A SAR Sea King HAR3 from Leconfield gave a demonstration of its rescue capabilities in what must surely be one of the last displays of the type before search and rescue duties are handed over to the civilian sector. Other rotary displays came from the ever impressive RAF Chinook and AAC Lynx and Apache, the latter's display also featuring pyrotechnics on the ground.

Second World War items weren't forgotten. B-17 'Sally B' flew over bomber country as well as the BBMF's Dakota, another aircraft with D-Day markings. The BBMF's Lancaster was joined by two Spitfires instead of the usual Spitfire/Hurricane formation. Their MkLFIXe MK356, also carrying D-Day markings, flew a formation flypast with the similarly marked Typhoon. Two aircraft from very different eras.

Fixed wing teams were represented by the Blades, Royal Jordanian Falcons (a three-ship display this year) and of course the Red Arrows. After the team's display on Saturday, there was a minor drama when one of the aircraft suffered a bird strike just prior to landing. The aircraft initially seemed okay as it landed but on the opposite side to the crowd there was noticeable damage to the nose, and the aircraft was written off as a result of the damage sustained in the impact.

Tony de Bruyn returned to the display circuit in one of the Bronco Demo Team's OV-10s. Tony was seriously injured at Kemble in 2012 after a practice display when the aircraft crashed and caught fire. After a lengthy recuperation, it's wonderful to see Tony back flying in his second aircraft.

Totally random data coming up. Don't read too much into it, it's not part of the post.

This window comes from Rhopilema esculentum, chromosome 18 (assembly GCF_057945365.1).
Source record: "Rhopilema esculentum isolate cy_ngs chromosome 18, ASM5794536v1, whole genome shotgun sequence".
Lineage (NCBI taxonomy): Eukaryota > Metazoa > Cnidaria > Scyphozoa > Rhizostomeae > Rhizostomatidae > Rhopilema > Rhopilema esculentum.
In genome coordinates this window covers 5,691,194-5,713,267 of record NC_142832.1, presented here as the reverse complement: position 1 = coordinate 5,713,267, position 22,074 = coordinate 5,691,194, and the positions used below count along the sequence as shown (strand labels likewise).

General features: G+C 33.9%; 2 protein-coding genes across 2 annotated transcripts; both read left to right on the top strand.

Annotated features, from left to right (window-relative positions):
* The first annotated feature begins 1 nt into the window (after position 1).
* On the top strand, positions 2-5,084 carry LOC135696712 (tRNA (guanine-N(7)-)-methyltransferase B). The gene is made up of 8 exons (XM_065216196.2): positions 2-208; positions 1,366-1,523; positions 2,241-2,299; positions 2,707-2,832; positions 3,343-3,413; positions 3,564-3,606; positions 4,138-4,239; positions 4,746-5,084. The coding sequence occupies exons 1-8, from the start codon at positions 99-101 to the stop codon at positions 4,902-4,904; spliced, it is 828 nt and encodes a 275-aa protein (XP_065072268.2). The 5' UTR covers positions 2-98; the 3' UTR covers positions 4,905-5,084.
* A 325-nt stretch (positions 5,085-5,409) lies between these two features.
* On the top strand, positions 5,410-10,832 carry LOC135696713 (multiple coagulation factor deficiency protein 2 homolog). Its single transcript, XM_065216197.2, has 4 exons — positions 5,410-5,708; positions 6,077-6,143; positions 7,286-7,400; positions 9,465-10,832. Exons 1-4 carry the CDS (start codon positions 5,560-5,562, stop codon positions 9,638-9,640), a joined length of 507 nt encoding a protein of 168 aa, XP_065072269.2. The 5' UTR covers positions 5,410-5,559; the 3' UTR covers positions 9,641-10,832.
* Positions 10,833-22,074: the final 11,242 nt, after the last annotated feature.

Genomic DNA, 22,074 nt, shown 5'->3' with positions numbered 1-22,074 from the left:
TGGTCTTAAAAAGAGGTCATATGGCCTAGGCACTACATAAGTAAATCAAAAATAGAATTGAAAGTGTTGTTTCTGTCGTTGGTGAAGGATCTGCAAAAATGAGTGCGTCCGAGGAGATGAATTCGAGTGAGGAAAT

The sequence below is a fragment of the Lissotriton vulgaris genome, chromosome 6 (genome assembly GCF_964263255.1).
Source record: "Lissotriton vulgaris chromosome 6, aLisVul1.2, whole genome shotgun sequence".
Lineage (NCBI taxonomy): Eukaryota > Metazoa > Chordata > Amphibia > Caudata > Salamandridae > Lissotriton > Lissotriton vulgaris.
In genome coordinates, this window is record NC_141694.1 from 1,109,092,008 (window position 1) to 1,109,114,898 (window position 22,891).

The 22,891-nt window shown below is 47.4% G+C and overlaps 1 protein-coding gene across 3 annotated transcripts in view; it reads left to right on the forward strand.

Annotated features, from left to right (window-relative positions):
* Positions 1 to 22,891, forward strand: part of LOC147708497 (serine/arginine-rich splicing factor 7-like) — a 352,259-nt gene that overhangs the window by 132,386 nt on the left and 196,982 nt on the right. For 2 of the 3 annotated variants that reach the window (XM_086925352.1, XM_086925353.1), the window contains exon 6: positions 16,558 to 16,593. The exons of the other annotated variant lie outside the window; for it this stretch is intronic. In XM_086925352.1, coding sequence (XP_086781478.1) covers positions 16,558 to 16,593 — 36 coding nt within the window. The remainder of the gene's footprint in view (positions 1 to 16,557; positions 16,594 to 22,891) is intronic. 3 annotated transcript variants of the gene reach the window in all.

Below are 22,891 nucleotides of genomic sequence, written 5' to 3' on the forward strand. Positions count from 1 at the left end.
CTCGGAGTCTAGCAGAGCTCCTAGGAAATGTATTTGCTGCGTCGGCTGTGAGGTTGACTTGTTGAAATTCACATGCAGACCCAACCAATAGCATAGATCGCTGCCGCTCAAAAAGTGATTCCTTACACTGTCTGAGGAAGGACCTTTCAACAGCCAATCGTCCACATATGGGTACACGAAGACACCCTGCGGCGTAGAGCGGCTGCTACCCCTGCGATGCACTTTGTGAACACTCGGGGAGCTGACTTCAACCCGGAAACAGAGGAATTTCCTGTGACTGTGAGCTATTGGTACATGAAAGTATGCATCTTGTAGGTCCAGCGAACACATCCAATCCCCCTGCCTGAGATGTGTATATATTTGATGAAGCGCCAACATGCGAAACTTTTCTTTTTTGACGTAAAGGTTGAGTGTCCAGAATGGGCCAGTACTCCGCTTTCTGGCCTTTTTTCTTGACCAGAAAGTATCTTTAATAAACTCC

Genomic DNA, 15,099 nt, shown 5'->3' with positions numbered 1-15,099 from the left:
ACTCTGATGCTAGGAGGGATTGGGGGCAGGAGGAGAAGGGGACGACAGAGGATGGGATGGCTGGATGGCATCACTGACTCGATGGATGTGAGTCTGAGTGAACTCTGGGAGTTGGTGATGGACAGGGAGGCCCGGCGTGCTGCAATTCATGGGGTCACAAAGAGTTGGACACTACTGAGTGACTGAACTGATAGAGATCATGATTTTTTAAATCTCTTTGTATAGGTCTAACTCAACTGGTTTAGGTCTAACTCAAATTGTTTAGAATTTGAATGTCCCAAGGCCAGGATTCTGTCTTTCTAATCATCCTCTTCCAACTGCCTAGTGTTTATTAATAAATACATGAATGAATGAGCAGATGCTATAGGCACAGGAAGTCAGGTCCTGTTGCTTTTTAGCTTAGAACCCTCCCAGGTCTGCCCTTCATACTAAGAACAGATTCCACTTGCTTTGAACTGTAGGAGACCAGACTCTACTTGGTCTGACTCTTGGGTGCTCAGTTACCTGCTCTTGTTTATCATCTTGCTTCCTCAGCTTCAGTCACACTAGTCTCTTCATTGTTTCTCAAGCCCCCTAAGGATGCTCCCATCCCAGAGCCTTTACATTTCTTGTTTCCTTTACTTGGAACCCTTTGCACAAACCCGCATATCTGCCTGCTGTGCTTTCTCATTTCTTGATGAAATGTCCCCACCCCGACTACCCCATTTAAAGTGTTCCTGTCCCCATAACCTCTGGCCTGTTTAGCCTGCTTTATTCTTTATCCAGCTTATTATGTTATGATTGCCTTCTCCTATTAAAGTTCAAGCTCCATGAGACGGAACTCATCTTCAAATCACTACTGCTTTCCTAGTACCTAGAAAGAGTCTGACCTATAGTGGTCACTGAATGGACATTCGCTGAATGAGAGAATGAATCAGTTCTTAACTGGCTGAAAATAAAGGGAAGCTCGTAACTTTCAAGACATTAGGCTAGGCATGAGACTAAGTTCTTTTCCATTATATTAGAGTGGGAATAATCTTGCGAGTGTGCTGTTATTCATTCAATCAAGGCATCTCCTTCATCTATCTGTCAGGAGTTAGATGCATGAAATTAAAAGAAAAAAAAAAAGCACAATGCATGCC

Waddington's static display is known for attracting aircraft you'll not see elsewhere and the 2014 show delivered in this regard too. Highlights included the US Navy's P-8A Poseidon and a Turkish Navy CN-235, operated as a maritime patrol aircraft. An operational Turkish A400M landed at Waddington during the preceding week to support the SoloTurk F-16C but unfortunately couldn't be spared to spend the weekend on the ground. A last minute addition to the static display was a newly restored Westland Whirlwind which had flown up from Devon on the morning of the show. Painted in a gorgeous yellow SAR scheme the helicopter was towed to the static park during the afternoon once the Vulcan had been towed out to the flight line. Unfortunately metal barriers were placed close to the aircraft which meant decent photos of it was almost impossible. However this and the inclusion of a Boeing 727 (operated by 2Excel as an Oil Spill Response aircraft) shows the effort that the RAF Waddington obviously put into finding new and exciting aircraft for static displays.

The 2014 display once again showed that Waddington can put on a great programme with plenty of variety to suit everybody's tastes, even with reduced military participation. There will be no event in 2015 as the runway will be undergoing a £35m process of rebuilding and lengthening. Beyond this, the uncertainty about the show's return is indeed cause for concern. It would be a tragic loss to the display calendar if the resources couldn't be found to continue what is undoubtedly one of the highlights of the airshow year.

Here's hoping for a triumphant return of the RAF Waddington International Airshow for 2016.